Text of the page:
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The Oatmeal: Funny Philanthropy

Webcomic The Oatmeal Uses Social Media Clout To Help Charities

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The Oatmeal: Funny Philanthropy

© TheOatmeal.com

The Oatmeal, a popular webcomic that is created entirely by cartoonist Matthew Inman, has moved beyond just making us laugh with his hilarious drawings and life observations. He has now become, for all intents and purposes, a philanthropist.

One Brave Cartoonist

It all started in 2011, when Inman wrote a scathing comic on his site asking his audience what he should do about the fact that a user-generated content site called FunnyJunk.com, among others, was hosting his stolen work on their site without giving him due credit. FunnyJunk’s lawyer, Charles Carreon, responded by filing a lawsuit against Inman for defamation of character. FunnyJunk asked that the post be removed from Inman’s site, and that he pay $20,000 in damages.

Instead of lying down and taking it, Inman decided to go back to his large and powerful fan base (The Oatmeal has over 715,000 fans on Facebook alone), and tell them what FunnyJunk and their lawyer were trying to do to their beloved webcomic. Then, in what can only be described as an extended cyber middle finger, Inman decided to solicit charitable donations from his audience. Instead of sending Carreon et al a check for $20,000, he decided to divide the donations up among two of his favorite charities.

The Oatmeal did not raise $20,000 for The American Cancer Society and The National Wildlife Federation; he ended up raising more than $211,000 for the charities instead.

Unprecedented Support

Inman’s fans rallied around his cause, not just because they felt good about donating to the two worthy charities that he had selected, but also because they wanted to support the person whose talent and hard work has kept them entertained for years. The outpouring of donations effectively told FunnyJunk and their lawyer to stop stealing content, and to stop threatening the content-producers when they publicly point out that their work’s copyright has been infringed upon.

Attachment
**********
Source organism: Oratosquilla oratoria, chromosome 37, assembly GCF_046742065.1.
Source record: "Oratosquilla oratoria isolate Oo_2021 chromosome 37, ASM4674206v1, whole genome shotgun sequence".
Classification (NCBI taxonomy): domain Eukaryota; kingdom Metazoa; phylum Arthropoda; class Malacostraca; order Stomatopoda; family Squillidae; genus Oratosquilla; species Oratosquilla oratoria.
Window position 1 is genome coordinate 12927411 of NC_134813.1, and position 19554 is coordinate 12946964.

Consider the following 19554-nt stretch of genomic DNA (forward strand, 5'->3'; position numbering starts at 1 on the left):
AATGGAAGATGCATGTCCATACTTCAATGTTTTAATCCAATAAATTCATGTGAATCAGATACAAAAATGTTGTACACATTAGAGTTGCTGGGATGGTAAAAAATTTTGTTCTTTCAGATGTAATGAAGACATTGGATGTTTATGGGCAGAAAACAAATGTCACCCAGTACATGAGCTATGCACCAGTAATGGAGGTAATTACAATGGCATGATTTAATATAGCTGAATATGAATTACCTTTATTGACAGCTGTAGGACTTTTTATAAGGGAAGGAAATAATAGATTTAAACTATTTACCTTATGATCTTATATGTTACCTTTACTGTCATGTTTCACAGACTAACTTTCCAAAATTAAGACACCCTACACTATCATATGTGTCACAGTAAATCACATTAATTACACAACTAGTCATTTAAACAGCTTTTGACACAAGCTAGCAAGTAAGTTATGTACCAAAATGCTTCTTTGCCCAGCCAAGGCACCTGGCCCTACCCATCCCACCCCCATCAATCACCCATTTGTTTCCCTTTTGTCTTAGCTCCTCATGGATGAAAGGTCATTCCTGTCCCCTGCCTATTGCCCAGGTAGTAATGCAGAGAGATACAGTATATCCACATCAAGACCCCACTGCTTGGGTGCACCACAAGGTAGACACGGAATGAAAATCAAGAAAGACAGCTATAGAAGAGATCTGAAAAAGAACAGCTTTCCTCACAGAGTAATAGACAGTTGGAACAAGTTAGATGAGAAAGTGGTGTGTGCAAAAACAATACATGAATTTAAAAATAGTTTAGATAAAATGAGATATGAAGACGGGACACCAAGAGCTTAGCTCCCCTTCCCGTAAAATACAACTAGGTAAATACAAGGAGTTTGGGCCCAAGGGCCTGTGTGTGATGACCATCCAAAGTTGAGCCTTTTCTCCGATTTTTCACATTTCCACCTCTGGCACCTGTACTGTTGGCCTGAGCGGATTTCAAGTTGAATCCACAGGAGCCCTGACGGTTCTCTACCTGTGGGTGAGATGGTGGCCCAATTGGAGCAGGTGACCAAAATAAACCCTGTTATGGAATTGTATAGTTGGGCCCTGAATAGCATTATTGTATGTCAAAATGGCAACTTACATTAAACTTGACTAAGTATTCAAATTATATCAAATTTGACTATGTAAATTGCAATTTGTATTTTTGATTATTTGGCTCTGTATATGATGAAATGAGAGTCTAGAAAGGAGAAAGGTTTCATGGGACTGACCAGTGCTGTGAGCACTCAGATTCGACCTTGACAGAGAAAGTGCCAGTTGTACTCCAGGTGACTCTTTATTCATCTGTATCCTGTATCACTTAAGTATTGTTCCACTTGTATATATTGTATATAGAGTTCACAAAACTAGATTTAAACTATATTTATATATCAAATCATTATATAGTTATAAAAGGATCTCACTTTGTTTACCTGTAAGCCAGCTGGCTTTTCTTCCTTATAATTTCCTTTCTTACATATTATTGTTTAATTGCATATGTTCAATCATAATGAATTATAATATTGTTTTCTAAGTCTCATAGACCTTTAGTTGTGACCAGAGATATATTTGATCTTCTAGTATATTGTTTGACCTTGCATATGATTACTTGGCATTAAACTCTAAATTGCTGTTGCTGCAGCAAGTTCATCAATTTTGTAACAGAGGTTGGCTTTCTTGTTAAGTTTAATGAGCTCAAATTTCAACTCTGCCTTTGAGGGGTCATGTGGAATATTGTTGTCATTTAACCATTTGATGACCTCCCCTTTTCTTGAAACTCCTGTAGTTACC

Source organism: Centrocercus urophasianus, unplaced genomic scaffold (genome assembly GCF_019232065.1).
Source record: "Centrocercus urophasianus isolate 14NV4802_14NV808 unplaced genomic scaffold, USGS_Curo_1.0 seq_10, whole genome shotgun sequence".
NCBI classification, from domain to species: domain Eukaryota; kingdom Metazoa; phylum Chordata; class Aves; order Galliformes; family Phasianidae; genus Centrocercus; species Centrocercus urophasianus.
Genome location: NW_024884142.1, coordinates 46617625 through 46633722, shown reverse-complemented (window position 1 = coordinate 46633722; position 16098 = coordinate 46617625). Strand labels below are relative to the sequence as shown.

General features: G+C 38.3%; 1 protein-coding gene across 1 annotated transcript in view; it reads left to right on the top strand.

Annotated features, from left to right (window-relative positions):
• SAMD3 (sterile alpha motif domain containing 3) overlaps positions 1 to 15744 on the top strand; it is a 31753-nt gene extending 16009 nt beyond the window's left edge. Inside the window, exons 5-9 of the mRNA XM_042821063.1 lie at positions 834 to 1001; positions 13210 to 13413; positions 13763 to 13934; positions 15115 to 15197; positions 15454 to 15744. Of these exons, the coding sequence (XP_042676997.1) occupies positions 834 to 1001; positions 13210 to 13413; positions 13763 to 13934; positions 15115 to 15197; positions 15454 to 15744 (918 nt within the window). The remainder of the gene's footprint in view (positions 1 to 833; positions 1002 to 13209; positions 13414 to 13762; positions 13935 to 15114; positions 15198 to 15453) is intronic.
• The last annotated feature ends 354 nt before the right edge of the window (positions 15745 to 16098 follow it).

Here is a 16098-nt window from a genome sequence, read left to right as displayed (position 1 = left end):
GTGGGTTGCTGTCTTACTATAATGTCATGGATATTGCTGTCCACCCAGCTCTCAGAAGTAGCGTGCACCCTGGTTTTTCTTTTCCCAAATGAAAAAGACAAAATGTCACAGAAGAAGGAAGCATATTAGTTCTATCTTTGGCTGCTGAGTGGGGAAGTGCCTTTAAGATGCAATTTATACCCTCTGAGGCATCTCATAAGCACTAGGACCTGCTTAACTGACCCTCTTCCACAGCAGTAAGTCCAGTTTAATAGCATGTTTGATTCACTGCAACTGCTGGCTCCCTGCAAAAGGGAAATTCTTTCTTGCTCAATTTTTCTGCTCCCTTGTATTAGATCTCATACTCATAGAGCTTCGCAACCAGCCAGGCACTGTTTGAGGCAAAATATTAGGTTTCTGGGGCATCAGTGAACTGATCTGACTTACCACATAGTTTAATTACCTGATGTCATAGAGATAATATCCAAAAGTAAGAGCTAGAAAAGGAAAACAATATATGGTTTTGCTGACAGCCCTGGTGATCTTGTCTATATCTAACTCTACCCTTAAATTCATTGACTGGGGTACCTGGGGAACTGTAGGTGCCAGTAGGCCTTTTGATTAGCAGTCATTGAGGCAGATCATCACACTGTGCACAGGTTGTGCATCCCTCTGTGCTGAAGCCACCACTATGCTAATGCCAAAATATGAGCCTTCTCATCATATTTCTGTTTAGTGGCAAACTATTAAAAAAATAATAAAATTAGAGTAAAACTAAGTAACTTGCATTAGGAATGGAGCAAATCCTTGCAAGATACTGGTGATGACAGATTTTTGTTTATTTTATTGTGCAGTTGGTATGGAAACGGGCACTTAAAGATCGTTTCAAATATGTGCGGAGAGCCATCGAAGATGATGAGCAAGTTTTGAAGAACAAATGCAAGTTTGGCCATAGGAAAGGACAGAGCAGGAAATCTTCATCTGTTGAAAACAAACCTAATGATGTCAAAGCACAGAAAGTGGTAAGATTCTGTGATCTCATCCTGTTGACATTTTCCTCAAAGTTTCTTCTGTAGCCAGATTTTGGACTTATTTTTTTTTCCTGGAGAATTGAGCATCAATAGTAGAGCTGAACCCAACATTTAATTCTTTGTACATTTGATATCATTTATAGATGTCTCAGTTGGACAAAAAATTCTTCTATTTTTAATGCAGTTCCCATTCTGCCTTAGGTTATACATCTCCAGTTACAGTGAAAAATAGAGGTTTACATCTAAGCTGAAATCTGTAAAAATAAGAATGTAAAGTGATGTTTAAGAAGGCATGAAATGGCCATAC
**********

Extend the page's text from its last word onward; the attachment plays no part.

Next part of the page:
FunnyJunk’s lawyer eventually dropped his frivolous lawsuit, but clearly, a spark had been lit. Perhaps Inman hadn’t been prepared for the phenomenal outpouring of support from his fan base, but once he realized that he had the power of millions of web users in his corner, he seems to have decided to use his power to do some more good in the world.

The Tesla Museum

Fresh off of the success of his first charitable donation, a new opportunity to spread goodwill presented itself. Inman has often written about scientist Nikola Tesla, whom Inman calls “the greatest geek who ever lived,” so it was only natural that fellow Tesla fans wrote to The Oatmeal when they heard that Tesla’s Wardenclyffe, NY laboratory was in danger of being demolished. Inman told Slate, "I figured, I made a comic about Tesla, I've got a huge following of Tesla fans on my Twitter, and I've also had this successful fundraiser, so let's see if we can raise the money."

Raise the money, he did. After announcing his desire to buy the Tesla lab and turn it into a museum, Inman raised over $1 million in just nine days.

What’s Next?

It’s unclear what cause Inman will choose to channel his awesome web power towards next, but knowing how he has operated thus far, it’s clear that he will continue to use his social media clout to help others in some way. He has already proven himself a capable leader whose goal is not simply to make us laugh with his very funny drawings, but to perpetuate his hope "that philanthropy trumps douchebaggery and greed." We can’t wait to see what he does next.

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